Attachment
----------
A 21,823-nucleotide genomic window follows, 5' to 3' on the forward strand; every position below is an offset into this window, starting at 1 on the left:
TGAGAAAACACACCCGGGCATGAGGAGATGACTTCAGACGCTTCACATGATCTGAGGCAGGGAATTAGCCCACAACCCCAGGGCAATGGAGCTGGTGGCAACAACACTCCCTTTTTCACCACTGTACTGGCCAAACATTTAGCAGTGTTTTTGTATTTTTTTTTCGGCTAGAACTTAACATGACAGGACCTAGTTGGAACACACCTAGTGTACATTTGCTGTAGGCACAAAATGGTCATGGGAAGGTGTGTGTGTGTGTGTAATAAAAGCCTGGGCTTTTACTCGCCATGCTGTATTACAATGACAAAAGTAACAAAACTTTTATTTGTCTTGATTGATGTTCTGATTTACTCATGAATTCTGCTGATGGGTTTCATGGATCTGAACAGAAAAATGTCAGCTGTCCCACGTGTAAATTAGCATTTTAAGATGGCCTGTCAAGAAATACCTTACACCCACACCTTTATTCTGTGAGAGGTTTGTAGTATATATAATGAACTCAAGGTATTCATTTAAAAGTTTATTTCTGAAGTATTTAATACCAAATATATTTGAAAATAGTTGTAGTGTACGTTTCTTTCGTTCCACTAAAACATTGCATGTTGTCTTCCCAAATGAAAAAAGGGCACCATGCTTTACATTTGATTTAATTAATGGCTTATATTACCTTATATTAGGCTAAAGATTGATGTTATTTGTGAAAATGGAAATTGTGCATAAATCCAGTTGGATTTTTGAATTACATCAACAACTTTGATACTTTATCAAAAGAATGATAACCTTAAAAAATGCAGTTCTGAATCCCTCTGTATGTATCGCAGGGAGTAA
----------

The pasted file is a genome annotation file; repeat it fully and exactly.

A 21,823-nucleotide genomic window follows, 5' to 3' on the forward strand; every position below is an offset into this window, starting at 1 on the left:
TGAGAAAACACACCCGGGCATGAGGAGATGACTTCAGACGCTTCACATGATCTGAGGCAGGGAATTAGCCCACAACCCCAGGGCAATGGAGCTGGTGGCAACAACACTCCCTTTTTCACCACTGTACTGGCCAAACATTTAGCAGTGTTTTTGTATTTTTTTTTCGGCTAGAACTTAACATGACAGGACCTAGTTGGAACACACCTAGTGTACATTTGCTGTAGGCACAAAATGGTCATGGGAAGGTGTGTGTGTGTGTGTAATAAAAGCCTGGGCTTTTACTCGCCATGCTGTATTACAATGACAAAAGTAACAAAACTTTTATTTGTCTTGATTGATGTTCTGATTTACTCATGAATTCTGCTGATGGGTTTCATGGATCTGAACAGAAAAATGTCAGCTGTCCCACGTGTAAATTAGCATTTTAAGATGGCCTGTCAAGAAATACCTTACACCCACACCTTTATTCTGTGAGAGGTTTGTAGTATATATAATGAACTCAAGGTATTCATTTAAAAGTTTATTTCTGAAGTATTTAATACCAAATATATTTGAAAATAGTTGTAGTGTACGTTTCTTTCGTTCCACTAAAACATTGCATGTTGTCTTCCCAAATGAAAAAAGGGCACCATGCTTTACATTTGATTTAATTAATGGCTTATATTACCTTATATTAGGCTAAAGATTGATGTTATTTGTGAAAATGGAAATTGTGCATAAATCCAGTTGGATTTTTGAATTACATCAACAACTTTGATACTTTATCAAAAGAATGATAACCTTAAAAAATGCAGTTCTGAATCCCTCTGTATGTATCGCAGGGAGTAA